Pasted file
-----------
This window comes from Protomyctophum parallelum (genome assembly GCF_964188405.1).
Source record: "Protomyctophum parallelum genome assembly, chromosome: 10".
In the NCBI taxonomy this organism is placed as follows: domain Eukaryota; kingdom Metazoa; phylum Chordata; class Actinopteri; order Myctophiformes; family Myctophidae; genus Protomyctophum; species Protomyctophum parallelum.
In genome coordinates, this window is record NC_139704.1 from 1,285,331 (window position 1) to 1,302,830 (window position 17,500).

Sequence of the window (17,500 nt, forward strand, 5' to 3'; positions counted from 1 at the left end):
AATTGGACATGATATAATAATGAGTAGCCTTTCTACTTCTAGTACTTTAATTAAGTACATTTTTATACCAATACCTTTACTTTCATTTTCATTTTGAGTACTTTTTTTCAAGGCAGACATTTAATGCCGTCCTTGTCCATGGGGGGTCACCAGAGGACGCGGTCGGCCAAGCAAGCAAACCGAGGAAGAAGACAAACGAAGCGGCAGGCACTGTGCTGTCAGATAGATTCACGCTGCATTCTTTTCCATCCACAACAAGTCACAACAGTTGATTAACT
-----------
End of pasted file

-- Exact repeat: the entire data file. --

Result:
This window comes from Protomyctophum parallelum (genome assembly GCF_964188405.1).
Source record: "Protomyctophum parallelum genome assembly, chromosome: 10".
In the NCBI taxonomy this organism is placed as follows: domain Eukaryota; kingdom Metazoa; phylum Chordata; class Actinopteri; order Myctophiformes; family Myctophidae; genus Protomyctophum; species Protomyctophum parallelum.
In genome coordinates, this window is record NC_139704.1 from 1,285,331 (window position 1) to 1,302,830 (window position 17,500).

Sequence of the window (17,500 nt, forward strand, 5' to 3'; positions counted from 1 at the left end):
AATTGGACATGATATAATAATGAGTAGCCTTTCTACTTCTAGTACTTTAATTAAGTACATTTTTATACCAATACCTTTACTTTCATTTTCATTTTGAGTACTTTTTTTCAAGGCAGACATTTAATGCCGTCCTTGTCCATGGGGGGTCACCAGAGGACGCGGTCGGCCAAGCAAGCAAACCGAGGAAGAAGACAAACGAAGCGGCAGGCACTGTGCTGTCAGATAGATTCACGCTGCATTCTTTTCCATCCACAACAAGTCACAACAGTTGATTAACT